A Visit to Mac (Page 3)

A Visit to Mac (Page 3) McGill University

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Home > McGill News > 2004 > Summer 2004 > A Visit to Mac > A Visit to Mac (Page 3)

A Visit to Mac (Page 3)

J.S. Marshall Radar Observatory.
It may look like a giant golf ball on a giant tee, but it actually houses one of the most sophisticated weather radar systems in the world. The J.S. Marshall Radar Observatory was built in 1967 and is named for J. Stewart Marshall, a professor of physics and meteorology. The observatory is used 24 hours a day to monitor storms and weather around Montreal. After the radar signals have been processed and interpreted, data is sent to the local weather office and the downtown campus, where it's made available on the web (www.radar.mcgill.ca/real_time.html).

A tractor works some of the 200 hectares of crops at Macdonald Campus farm.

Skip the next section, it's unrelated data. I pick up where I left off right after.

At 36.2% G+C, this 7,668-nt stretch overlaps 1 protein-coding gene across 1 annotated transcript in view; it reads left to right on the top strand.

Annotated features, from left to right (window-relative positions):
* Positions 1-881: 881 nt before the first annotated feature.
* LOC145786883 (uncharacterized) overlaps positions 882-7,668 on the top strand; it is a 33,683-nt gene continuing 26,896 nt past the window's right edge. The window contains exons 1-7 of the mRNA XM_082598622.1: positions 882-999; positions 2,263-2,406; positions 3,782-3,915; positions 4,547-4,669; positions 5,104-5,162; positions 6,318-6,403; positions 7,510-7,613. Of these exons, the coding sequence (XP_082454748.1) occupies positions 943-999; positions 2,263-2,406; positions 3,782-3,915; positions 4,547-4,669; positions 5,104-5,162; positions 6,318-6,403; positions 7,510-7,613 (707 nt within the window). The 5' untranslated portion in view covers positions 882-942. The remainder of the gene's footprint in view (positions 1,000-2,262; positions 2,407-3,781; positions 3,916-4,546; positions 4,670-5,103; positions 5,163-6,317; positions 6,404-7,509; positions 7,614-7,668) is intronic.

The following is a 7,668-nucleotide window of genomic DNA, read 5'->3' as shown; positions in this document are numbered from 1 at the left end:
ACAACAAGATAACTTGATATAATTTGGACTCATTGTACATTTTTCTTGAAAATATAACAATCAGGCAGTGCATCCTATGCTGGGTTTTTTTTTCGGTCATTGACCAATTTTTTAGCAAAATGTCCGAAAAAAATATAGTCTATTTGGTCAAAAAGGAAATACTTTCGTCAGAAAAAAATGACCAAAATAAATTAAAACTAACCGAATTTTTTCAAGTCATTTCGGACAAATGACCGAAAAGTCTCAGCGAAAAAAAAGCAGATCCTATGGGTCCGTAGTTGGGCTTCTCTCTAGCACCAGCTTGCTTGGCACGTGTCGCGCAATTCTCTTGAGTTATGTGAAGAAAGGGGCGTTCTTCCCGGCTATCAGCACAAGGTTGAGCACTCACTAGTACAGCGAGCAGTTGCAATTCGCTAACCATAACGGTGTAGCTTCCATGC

Macdonald Campus farm.

A recreational path for cyclists.

A recreational path for cyclists and pedestrians runs through the campus. Recently, Mac acquired a fleet of five bicycles for use by students, faculty and staff, as part of a bike loan program to encourage eco-friendly means of transportation across campus. It's catching on, and program co-sponsor Voyagez Futé says Mac use is more than double the amount of the next best performing bike loan system in their program.

The Morgan Arboretum is a 245-hectare forested reserve on land originally owned by the Morgan Family and turned over to McGill in 1945. As Canada's largest arboretum, it is home to over 150 species of trees: birches, linden, spruce, pine, fir, balsam, a beautiful selection of flowering shrubs and one of the oldest maple stands on the island, estimated to date back nearly 200 years. Here a student uses a Global Positioning System to measure locations at the Arboretum.

A student uses a Global Positioning System in the Morgan Arboretum.

The split rail fences of Macdonald farm.

The split rail fences of Macdonald farm provide a touch of country hominess while maintaining function.

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